In April I wrote a blog post called Our Ancestors and the 1918 Spanish Flu, not realizing there would be more. But…of course, there’s more! This is a marathon, not a sprint, and COVID-19 is not going away anytime soon.
Note: The 1918-1919 flu pandemic was often referred to as the “Spanish Flu” because of mistaken beliefs about its origin. I use that term, too, because accuracy and political correctness are not always helpful when searching the internet. (In fact, it may have started in Kansas: How the Horrific 1918 Flu Spread Across America.)
The parallels between now and then are striking, including a spike in cases during the fall. Nearly 200,000 Americans died from the “Spanish Flu” in October 1918 alone, making it the deadliest month in the country’s history. It was that same month that my maternal great-grandmother died, along with her 7-month-along unborn baby. RIP, Ethel Lee Robbins Lawrence – Gone but not forgotten, as her unusual hand-made headstone declares. (Click here to read about how my 14-year old grandmother was left to raise her three younger brothers and two-year-old baby sister almost single-handedly.)
One needs only to Google phrases such as these to realize how similar our current situation is to theirs:
Masks 1918 Spanish flu (Think everyone back then agreed about masks? Ha!)
Distancing 1918 Spanish flu (Guess who had fewer deaths? Those who distanced.)
Holidays 1918 Spanish flu (They had the same holidays, and the same problems with gatherings, that we do.)
Funerals 1918 Spanish flu (Zoom may be small comfort for us, but at least our apocalypse came with WiFi.)
Travel 1918 Spanish flu (Soldier deployment accounted for much of the worldwide spread of the disease.)
Vaccine 1918 Spanish flu (There not only wasn’t a vaccine, but the practice of modern medicine was still in its infancy. Did you know that it’s now believed that many of the October deaths were actually caused or hastened by aspirin overdose poisoning?)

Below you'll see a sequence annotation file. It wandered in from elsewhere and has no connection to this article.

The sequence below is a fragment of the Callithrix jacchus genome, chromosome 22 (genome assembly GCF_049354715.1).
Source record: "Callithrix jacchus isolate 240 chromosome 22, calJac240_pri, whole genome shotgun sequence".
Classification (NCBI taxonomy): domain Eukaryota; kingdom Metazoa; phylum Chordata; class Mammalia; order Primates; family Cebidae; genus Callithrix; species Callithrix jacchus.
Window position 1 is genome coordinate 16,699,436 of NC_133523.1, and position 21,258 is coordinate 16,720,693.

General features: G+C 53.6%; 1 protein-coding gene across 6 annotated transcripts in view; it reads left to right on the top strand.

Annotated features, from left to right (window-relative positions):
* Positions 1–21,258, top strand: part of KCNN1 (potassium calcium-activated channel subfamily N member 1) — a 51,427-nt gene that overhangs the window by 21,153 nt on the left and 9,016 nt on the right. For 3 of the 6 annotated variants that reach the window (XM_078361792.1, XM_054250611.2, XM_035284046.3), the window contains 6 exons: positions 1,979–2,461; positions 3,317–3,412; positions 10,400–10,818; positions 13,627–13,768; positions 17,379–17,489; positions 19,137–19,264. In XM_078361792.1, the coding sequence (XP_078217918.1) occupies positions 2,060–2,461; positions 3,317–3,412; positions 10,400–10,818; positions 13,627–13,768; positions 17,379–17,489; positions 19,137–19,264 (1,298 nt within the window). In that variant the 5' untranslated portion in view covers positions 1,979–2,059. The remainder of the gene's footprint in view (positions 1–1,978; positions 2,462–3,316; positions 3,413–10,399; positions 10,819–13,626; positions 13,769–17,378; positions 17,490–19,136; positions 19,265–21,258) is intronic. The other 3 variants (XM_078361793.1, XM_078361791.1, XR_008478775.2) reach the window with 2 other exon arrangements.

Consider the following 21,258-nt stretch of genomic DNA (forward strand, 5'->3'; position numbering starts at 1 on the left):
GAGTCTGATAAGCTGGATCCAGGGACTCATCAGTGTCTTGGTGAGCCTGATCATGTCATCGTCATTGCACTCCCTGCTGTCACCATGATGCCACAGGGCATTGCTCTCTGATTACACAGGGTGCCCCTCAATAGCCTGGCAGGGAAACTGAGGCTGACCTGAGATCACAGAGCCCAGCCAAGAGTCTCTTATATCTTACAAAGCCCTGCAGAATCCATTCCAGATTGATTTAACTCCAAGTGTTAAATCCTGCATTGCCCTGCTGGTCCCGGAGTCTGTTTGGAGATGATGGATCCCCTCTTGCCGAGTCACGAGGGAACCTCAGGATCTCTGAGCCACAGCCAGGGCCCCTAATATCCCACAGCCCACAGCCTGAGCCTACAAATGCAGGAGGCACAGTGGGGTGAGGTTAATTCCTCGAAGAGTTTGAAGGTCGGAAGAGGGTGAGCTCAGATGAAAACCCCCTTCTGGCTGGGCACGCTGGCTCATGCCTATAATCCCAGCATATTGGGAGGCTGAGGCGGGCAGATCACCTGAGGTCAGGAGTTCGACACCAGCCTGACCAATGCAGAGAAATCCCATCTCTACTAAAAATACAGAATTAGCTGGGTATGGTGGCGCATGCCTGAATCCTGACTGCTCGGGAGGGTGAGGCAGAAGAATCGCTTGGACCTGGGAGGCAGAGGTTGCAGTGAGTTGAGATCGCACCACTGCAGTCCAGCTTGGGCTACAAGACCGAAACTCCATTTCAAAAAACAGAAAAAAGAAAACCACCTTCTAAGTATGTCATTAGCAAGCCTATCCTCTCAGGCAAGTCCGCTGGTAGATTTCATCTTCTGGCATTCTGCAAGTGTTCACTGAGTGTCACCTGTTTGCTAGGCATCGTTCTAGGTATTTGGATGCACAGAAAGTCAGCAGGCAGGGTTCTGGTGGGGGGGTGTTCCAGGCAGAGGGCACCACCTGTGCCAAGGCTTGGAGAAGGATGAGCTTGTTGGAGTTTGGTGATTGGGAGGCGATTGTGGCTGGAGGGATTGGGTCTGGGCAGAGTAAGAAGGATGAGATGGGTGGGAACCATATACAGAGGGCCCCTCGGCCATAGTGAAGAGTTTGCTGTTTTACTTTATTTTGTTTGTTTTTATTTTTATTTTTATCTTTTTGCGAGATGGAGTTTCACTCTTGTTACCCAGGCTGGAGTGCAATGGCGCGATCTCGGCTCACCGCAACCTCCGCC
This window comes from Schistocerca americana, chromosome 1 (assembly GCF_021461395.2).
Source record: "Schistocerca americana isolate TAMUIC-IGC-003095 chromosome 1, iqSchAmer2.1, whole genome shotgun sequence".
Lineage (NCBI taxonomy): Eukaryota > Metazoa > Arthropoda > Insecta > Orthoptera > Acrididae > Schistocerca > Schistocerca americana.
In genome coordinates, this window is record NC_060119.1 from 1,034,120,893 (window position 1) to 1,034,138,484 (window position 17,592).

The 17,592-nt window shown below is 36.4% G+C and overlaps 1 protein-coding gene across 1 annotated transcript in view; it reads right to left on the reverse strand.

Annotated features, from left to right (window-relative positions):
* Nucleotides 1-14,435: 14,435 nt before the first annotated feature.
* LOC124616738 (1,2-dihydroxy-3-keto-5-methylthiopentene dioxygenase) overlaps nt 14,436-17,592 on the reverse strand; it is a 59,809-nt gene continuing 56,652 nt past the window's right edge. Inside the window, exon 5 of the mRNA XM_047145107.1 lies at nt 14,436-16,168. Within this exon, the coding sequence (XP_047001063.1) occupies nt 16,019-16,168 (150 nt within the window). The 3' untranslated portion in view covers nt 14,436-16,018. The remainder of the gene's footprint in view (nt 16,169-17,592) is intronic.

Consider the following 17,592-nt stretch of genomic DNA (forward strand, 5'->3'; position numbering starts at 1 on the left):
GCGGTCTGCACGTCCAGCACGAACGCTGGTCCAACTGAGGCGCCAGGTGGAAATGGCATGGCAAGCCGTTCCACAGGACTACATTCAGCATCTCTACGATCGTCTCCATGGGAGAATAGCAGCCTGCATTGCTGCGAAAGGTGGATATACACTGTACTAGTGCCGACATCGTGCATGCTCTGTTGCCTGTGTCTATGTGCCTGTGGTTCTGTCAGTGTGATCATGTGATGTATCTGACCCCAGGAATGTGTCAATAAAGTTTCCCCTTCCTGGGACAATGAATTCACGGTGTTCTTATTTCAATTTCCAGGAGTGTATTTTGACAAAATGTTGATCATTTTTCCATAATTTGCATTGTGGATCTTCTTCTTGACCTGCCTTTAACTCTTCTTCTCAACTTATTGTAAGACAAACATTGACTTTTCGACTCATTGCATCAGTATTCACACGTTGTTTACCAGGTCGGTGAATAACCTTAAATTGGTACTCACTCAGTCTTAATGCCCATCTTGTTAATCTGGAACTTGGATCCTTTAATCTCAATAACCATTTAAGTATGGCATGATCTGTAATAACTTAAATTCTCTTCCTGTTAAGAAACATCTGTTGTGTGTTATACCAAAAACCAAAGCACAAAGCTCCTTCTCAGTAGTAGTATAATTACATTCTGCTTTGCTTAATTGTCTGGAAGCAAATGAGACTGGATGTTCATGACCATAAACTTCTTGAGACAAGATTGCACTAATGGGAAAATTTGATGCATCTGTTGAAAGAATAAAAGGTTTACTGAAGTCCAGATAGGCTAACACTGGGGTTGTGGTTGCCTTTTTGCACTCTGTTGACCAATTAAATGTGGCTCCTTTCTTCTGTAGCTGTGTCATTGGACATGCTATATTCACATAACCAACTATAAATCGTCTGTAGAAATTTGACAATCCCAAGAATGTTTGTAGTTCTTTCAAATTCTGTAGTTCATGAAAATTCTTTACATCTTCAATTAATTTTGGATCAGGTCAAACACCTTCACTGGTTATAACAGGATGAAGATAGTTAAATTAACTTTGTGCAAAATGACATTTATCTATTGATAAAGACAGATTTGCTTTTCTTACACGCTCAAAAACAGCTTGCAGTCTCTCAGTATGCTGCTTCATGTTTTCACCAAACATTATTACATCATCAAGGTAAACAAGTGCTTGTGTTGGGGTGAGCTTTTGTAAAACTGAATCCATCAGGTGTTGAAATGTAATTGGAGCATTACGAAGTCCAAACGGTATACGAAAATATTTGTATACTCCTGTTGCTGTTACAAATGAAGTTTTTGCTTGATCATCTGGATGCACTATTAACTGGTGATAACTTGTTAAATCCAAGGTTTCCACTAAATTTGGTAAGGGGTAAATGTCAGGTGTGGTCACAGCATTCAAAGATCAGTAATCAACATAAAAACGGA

Politics 1918 Spanish flu (Yep, there were mid-term elections in 1918.)
“Back to normal” 1918 Spanish flu (Some things were never the same, but some were better. Maybe we’ll have a parallel Roaring Twenties?)
I recommend John M. Barry’s book, The Great Influenza: The Story of the Deadliest Pandemic in History, for anyone who wants to know more about what it was like back then.
Another parallel? I hope we don’t forget, but we might: The 1918 Flu Faded in Our Collective Memory: We Might ‘Forget’ the Coronavirus, Too
This article – Compare the flu pandemic of 1918 and COVID-19 with caution – the past is not a prediction – cautions against comparing too closely, and includes a typo at the end of the penultimate paragraph (should read “summer of 2021”). The reasons I’m including it here are: 1) I like the chart (“Three waves of death”), and 2) our pandemic may not be identical, but it’s similar enough that we will only be disappointed if we think it is ending any time soon.
Survive & Thrive Resource Roundup
Early in the pandemic, I did little else but try to keep up with non-stop developments and post the best resources I could find for you (and for myself).
Things just kept changing, though, and it became too much for me to keep updating this page. I’m sure you understand, and can maybe even relate…?
The page is still worth checking out, though, and I continue to post helpful resources on social media when I find them.
Meanwhile, I do hope you are surviving, if not thriving in, this unbelievable year!
Please let me know how you are doing, and/or what aspect of the 1918 flu pandemic interests you, in the comments below!
Copyright 2020 by Hazel Thornton, Organized for Life.
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